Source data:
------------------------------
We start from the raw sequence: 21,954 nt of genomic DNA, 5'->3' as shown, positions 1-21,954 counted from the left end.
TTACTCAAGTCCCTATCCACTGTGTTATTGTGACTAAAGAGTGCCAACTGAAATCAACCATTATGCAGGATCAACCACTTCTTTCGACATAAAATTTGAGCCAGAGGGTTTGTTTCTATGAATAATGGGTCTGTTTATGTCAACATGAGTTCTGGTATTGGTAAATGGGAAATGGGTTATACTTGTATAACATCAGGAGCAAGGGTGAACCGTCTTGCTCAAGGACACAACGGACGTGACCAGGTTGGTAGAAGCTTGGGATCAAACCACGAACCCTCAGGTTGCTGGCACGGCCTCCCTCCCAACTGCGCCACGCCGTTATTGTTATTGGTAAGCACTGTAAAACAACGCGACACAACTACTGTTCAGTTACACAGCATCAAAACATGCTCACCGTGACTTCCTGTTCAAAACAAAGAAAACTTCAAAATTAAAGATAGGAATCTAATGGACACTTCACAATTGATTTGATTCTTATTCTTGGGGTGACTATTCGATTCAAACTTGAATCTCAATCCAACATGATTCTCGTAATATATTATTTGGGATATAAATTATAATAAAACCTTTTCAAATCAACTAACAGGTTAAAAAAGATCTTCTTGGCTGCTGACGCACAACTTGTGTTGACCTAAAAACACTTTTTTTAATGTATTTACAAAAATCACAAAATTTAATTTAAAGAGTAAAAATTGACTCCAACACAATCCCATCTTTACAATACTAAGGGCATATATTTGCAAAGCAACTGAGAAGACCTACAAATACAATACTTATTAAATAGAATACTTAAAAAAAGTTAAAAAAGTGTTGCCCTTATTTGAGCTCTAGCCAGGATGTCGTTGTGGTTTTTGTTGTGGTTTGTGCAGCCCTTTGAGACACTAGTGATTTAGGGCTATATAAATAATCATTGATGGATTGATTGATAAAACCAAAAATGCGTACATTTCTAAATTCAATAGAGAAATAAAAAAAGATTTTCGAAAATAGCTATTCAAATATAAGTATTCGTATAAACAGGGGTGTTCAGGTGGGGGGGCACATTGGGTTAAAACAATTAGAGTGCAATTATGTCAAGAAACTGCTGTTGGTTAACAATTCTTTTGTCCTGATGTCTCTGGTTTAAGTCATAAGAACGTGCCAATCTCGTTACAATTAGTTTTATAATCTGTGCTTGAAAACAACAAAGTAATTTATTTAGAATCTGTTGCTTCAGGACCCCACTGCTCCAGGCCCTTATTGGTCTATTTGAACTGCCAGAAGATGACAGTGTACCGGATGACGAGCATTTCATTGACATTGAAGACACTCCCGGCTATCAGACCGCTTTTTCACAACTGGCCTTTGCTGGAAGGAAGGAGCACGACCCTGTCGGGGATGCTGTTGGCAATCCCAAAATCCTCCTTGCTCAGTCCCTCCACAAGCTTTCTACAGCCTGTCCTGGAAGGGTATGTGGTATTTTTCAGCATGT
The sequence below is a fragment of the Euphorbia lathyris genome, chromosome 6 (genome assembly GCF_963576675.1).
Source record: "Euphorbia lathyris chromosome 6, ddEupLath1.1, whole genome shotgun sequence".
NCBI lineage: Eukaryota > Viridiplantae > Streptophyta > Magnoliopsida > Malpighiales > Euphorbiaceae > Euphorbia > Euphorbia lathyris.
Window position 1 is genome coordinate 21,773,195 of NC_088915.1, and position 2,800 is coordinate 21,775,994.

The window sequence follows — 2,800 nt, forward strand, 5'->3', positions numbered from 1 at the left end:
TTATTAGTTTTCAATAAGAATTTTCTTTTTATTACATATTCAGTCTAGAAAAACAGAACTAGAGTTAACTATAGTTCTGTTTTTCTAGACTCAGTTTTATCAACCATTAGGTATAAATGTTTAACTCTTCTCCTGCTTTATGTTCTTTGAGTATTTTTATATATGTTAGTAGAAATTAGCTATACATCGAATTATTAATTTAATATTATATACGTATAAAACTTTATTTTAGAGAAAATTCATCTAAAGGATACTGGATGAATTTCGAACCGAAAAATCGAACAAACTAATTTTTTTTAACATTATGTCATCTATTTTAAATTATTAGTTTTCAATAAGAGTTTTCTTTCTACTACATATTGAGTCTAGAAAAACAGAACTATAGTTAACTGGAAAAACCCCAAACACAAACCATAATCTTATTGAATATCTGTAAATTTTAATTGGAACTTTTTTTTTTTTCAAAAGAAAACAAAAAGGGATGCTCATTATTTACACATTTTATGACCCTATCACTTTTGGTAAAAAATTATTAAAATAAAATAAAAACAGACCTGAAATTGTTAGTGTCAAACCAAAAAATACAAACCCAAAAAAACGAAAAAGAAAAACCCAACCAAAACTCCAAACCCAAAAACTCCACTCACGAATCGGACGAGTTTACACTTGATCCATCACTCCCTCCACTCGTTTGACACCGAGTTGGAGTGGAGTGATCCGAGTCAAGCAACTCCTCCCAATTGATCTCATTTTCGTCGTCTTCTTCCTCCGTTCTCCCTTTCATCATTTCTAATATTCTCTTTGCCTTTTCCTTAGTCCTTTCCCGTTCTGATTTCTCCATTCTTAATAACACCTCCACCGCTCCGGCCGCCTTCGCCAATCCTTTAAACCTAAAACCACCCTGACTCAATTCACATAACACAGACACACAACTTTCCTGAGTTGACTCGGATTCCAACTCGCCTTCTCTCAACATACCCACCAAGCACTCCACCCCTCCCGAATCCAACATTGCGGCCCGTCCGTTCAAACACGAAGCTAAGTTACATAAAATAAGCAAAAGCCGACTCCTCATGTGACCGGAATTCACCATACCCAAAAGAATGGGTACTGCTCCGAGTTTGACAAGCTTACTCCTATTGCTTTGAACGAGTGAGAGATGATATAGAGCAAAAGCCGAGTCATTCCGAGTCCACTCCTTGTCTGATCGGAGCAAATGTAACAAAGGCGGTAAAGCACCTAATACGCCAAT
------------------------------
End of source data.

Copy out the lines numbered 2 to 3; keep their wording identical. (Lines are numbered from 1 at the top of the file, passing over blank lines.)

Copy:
TTACTCAAGTCCCTATCCACTGTGTTATTGTGACTAAAGAGTGCCAACTGAAATCAACCATTATGCAGGATCAACCACTTCTTTCGACATAAAATTTGAGCCAGAGGGTTTGTTTCTATGAATAATGGGTCTGTTTATGTCAACATGAGTTCTGGTATTGGTAAATGGGAAATGGGTTATACTTGTATAACATCAGGAGCAAGGGTGAACCGTCTTGCTCAAGGACACAACGGACGTGACCAGGTTGGTAGAAGCTTGGGATCAAACCACGAACCCTCAGGTTGCTGGCACGGCCTCCCTCCCAACTGCGCCACGCCGTTATTGTTATTGGTAAGCACTGTAAAACAACGCGACACAACTACTGTTCAGTTACACAGCATCAAAACATGCTCACCGTGACTTCCTGTTCAAAACAAAGAAAACTTCAAAATTAAAGATAGGAATCTAATGGACACTTCACAATTGATTTGATTCTTATTCTTGGGGTGACTATTCGATTCAAACTTGAATCTCAATCCAACATGATTCTCGTAATATATTATTTGGGATATAAATTATAATAAAACCTTTTCAAATCAACTAACAGGTTAAAAAAGATCTTCTTGGCTGCTGACGCACAACTTGTGTTGACCTAAAAACACTTTTTTTAATGTATTTACAAAAATCACAAAATTTAATTTAAAGAGTAAAAATTGACTCCAACACAATCCCATCTTTACAATACTAAGGGCATATATTTGCAAAGCAACTGAGAAGACCTACAAATACAATACTTATTAAATAGAATACTTAAAAAAAGTTAAAAAAGTGTTGCCCTTATTTGAGCTCTAGCCAGGATGTCGTTGTGGTTTTTGTTGTGGTTTGTGCAGCCCTTTGAGACACTAGTGATTTAGGGCTATATAAATAATCATTGATGGATTGATTGATAAAACCAAAAATGCGTACATTTCTAAATTCAATAGAGAAATAAAAAAAGATTTTCGAAAATAGCTATTCAAATATAAGTATTCGTATAAACAGGGGTGTTCAGGTGGGGGGGCACATTGGGTTAAAACAATTAGAGTGCAATTATGTCAAGAAACTGCTGTTGGTTAACAATTCTTTTGTCCTGATGTCTCTGGTTTAAGTCATAAGAACGTGCCAATCTCGTTACAATTAGTTTTATAATCTGTGCTTGAAAACAACAAAGTAATTTATTTAGAATCTGTTGCTTCAGGACCCCACTGCTCCAGGCCCTTATTGGTCTATTTGAACTGCCAGAAGATGACAGTGTACCGGATGACGAGCATTTCATTGACATTGAAGACACTCCCGGCTATCAGACCGCTTTTTCACAACTGGCCTTTGCTGGAAGGAAGGAGCACGACCCTGTCGGGGATGCTGTTGGCAATCCCAAAATCCTCCTTGCTCAGTCCCTCCACAAGCTTTCTACAGCCTGTCCTGGAAGGGTATGTGGTATTTTTCAGCATGT
The sequence below is a fragment of the Euphorbia lathyris genome, chromosome 6 (genome assembly GCF_963576675.1).